Onion set cultivation as a system for overcoming yield reduction by the unstable climate during the establishment period
The abnormal weather patterns due to global warming worldwide are seriously affecting agricultural production. Unstable climate during the planting period affected onion (Allium cepa L.) yield in Hokkaido, where the production shares more than 60% in Japan. In the Hokkaido production regions, onion seedlings are usually planted from late April to early May and onion bulbs are harvested from late August to mid-September. Before planting seedlings, the soil is tilled by a vertical harrow and up-cut rotary to crush finely for a smooth mechanical planting. The variation in onion yield was recorded in the recent 16 years with a coefficient of the variation of 18% in Iwamizawa area, one of the production areas in Hokkaido. Continuous rainfall from late April to mid-May led to the delay of planting operation because field machinery could not operate in wet soil, causing a delay of early growth and yield reduction in 2009, 2011 and 2013. Conversely, seedling growth was suppressed by low rainfall in 2014. Set cultivation, a planting system of small bulbs instead of seedling, began to be examined for obtaining standard yield even in unstable climate. This study evaluated the effect of soil moisture on onion ('Kitamomiji 2000') growth using two types of onion establishment methods, seedlings and sets. Both onion types were cultivated in Wagner pots with 3 ranges of soil moisture based on pF values, 1.6, 2.0 and 2.4. Onion plants emerged from sets had a higher number of expanded leaves and leaf length and increased bulb weight in every pF value as compared to seedlings. However, their leaf growth in dry soil (pF 2.4) was smaller than those in the soil with pF 2.0 and 1.6 in set cultivation. Set is an alternative nursery for the establishment of early growth in onion.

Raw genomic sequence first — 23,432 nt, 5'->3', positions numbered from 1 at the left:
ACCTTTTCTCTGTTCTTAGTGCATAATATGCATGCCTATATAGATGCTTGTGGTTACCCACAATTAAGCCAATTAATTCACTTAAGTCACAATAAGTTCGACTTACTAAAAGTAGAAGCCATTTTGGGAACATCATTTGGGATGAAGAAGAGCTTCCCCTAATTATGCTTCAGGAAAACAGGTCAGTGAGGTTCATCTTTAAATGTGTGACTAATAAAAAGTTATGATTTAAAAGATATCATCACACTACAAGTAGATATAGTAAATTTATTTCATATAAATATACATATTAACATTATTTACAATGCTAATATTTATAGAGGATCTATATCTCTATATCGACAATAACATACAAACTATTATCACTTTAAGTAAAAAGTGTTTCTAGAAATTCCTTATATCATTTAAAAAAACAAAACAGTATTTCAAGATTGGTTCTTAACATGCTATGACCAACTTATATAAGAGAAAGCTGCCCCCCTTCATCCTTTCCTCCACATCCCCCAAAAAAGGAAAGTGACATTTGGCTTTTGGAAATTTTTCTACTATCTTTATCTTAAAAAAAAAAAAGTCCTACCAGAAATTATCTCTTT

Araki, H. and Huang, L. (2020). Onion set cultivation as a system for overcoming yield reduction by the unstable climate during the establishment period. Acta Hortic. 1273, 361-368
early growth, global warming, rainfall, soil moisture